UNIONDALE, N.Y. -- Denis Potvin's No. 5 hangs from the rafters of the Nassau Coliseum in tribute to a career that included serving as a cornerstone of the New York Islanders' four consecutive Stanley Cup-winning teams from 1980-83.
But before being honored by the Islanders on Saturday as part of their final season at the Coliseum before moving to Brooklyn next fall, the Hall of Fame defenseman, now 61, said this edition of the Islanders has to grab the chance to write its own history.
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"The one thing that coincides with moving to a new building is that now it's like the torch is really being passed to them," he said. "They have a chance to do something. It's all about them.
"You don't have to prove yourself to us, to the 1980 team or the [or the '81 team] or the '82 team or the '83 team. They've got a great opportunity to write their own history. With the steps they've made over the last couple of years, it's probably 1975 for this team, and it doesn't get any better than that."
The 1974-75 Islanders stunned the NHL by upsetting the New York Rangers in the first round of the Stanley Cup Playoffs, then became the second team in NHL history to rally from a 3-0 deficit to win a series when they beat the Pittsburgh Penguins in the quarterfinals. They nearly did it again in the semifinals against the defending champion Philadelphia Flyers, losing the first three games and winning the next three before losing Game 7.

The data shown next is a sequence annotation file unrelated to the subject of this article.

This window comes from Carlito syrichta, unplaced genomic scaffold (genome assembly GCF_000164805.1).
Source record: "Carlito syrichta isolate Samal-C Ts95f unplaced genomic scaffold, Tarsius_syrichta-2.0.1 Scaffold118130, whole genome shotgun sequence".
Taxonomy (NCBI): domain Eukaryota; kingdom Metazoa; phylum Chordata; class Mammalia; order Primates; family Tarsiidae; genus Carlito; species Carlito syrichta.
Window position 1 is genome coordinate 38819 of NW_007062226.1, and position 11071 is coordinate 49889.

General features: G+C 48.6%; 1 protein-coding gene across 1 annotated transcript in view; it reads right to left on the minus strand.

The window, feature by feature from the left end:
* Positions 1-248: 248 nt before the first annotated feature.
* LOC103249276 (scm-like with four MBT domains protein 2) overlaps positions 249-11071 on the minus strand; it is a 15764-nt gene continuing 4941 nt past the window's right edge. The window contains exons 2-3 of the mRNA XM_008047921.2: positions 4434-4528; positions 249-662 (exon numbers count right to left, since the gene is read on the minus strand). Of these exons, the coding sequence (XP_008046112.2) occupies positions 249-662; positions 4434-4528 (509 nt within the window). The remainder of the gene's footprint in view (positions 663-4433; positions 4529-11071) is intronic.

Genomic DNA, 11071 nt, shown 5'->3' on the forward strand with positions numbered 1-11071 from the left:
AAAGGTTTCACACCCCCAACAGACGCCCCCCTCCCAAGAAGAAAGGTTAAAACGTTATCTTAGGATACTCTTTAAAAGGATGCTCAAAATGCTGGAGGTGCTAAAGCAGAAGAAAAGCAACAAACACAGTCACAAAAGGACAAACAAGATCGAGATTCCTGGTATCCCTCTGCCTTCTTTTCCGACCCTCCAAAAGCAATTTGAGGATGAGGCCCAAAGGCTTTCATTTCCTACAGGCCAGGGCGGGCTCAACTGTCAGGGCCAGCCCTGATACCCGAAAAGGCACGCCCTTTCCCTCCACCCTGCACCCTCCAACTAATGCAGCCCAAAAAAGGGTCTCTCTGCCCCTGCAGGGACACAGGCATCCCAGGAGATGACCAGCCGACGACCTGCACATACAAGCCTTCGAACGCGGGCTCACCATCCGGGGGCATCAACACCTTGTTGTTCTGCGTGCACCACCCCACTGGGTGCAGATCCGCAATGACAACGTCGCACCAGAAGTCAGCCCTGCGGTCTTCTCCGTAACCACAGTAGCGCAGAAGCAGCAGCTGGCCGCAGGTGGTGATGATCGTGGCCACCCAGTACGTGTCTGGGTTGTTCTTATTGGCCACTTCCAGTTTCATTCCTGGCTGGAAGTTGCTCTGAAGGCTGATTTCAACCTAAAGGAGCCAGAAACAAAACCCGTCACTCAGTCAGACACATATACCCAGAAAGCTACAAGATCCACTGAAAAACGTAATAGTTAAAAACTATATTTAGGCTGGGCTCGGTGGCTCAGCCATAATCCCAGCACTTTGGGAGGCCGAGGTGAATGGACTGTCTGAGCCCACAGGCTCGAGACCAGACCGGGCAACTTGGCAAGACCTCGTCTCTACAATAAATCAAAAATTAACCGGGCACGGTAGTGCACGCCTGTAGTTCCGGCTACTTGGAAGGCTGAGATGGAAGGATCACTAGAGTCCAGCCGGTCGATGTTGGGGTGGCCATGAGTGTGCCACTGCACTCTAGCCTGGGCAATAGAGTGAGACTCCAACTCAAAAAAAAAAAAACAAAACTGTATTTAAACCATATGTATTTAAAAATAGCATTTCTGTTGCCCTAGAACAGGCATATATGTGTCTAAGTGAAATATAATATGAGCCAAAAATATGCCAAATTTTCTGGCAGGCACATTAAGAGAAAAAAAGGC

That team was mostly composed of young players, augmented by a trade that brought veteran forwards J.P. Parise and Jude Drouin from the Minnesota North Stars. Potvin said he sees a parallel with this Islanders team, which has gotten a huge boost from preseason trades that brought defensemen Johnny Boychuk from the Boston Bruins and Nick Leddy from the Chicago Blackhawks.
"Obviously they've got the young talent that everyone is excited about," Potvin said. "What you need to do is make a trade. J.P. Parise and Jude Drouin [in 1975]; Johnny Boychuk and Nick Leddy [now].
"This team needs to go out and make the playoffs, stay in the playoffs, win in the playoffs, maybe lose in the playoffs, and then start to take control."
Potvin said as the NHL's first team to be based outside of a major city, there was a special bond between the players and the fans who turned out at the Coliseum.
"It was a community atmosphere that you probably wouldn't find in other major cities," said Potvin, who had 310 goals and 742 assists in 1,060 games, all with the Islanders. "The makeup of Long Island was such that it wasn't overwhelming for us. All I knew about New York was the Empire State Building. This was so different than what we expected. It was impossible to stay home on Thanksgiving. I had kosher meals, I had turkey with Christian families, then I'd go to an Italian family for Christmas and have fish. It was a great eye-opener for all of us. The people really took us in. It was great."